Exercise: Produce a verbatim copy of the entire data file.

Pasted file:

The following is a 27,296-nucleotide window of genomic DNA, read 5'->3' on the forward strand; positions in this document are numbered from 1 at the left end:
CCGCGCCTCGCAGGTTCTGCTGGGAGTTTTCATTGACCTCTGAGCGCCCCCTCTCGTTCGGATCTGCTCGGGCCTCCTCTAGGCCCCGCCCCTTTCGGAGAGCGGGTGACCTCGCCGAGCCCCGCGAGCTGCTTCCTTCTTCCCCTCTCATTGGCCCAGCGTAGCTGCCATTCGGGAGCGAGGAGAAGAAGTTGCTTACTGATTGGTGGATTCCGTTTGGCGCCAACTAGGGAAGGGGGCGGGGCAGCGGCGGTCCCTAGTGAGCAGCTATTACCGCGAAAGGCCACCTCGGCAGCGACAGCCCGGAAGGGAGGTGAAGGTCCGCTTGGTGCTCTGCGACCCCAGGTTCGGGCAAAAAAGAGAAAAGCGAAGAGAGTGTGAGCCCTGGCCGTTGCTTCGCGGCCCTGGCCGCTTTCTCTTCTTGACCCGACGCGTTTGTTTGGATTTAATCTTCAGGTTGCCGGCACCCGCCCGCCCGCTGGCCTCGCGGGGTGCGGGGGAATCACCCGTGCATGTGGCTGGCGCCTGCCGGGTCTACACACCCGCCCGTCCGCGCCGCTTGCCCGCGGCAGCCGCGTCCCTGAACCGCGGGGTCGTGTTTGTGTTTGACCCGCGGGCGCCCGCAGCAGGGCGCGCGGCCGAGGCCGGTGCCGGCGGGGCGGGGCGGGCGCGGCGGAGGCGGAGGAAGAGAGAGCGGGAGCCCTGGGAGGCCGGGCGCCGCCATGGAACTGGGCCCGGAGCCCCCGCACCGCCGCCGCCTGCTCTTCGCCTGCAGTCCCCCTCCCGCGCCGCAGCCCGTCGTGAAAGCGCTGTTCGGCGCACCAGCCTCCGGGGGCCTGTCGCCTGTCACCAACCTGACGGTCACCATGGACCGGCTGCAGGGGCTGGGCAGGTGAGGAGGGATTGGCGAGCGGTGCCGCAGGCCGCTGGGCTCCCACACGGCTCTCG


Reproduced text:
The following is a 27,296-nucleotide window of genomic DNA, read 5'->3' on the forward strand; positions in this document are numbered from 1 at the left end:
CCGCGCCTCGCAGGTTCTGCTGGGAGTTTTCATTGACCTCTGAGCGCCCCCTCTCGTTCGGATCTGCTCGGGCCTCCTCTAGGCCCCGCCCCTTTCGGAGAGCGGGTGACCTCGCCGAGCCCCGCGAGCTGCTTCCTTCTTCCCCTCTCATTGGCCCAGCGTAGCTGCCATTCGGGAGCGAGGAGAAGAAGTTGCTTACTGATTGGTGGATTCCGTTTGGCGCCAACTAGGGAAGGGGGCGGGGCAGCGGCGGTCCCTAGTGAGCAGCTATTACCGCGAAAGGCCACCTCGGCAGCGACAGCCCGGAAGGGAGGTGAAGGTCCGCTTGGTGCTCTGCGACCCCAGGTTCGGGCAAAAAAGAGAAAAGCGAAGAGAGTGTGAGCCCTGGCCGTTGCTTCGCGGCCCTGGCCGCTTTCTCTTCTTGACCCGACGCGTTTGTTTGGATTTAATCTTCAGGTTGCCGGCACCCGCCCGCCCGCTGGCCTCGCGGGGTGCGGGGGAATCACCCGTGCATGTGGCTGGCGCCTGCCGGGTCTACACACCCGCCCGTCCGCGCCGCTTGCCCGCGGCAGCCGCGTCCCTGAACCGCGGGGTCGTGTTTGTGTTTGACCCGCGGGCGCCCGCAGCAGGGCGCGCGGCCGAGGCCGGTGCCGGCGGGGCGGGGCGGGCGCGGCGGAGGCGGAGGAAGAGAGAGCGGGAGCCCTGGGAGGCCGGGCGCCGCCATGGAACTGGGCCCGGAGCCCCCGCACCGCCGCCGCCTGCTCTTCGCCTGCAGTCCCCCTCCCGCGCCGCAGCCCGTCGTGAAAGCGCTGTTCGGCGCACCAGCCTCCGGGGGCCTGTCGCCTGTCACCAACCTGACGGTCACCATGGACCGGCTGCAGGGGCTGGGCAGGTGAGGAGGGATTGGCGAGCGGTGCCGCAGGCCGCTGGGCTCCCACACGGCTCTCG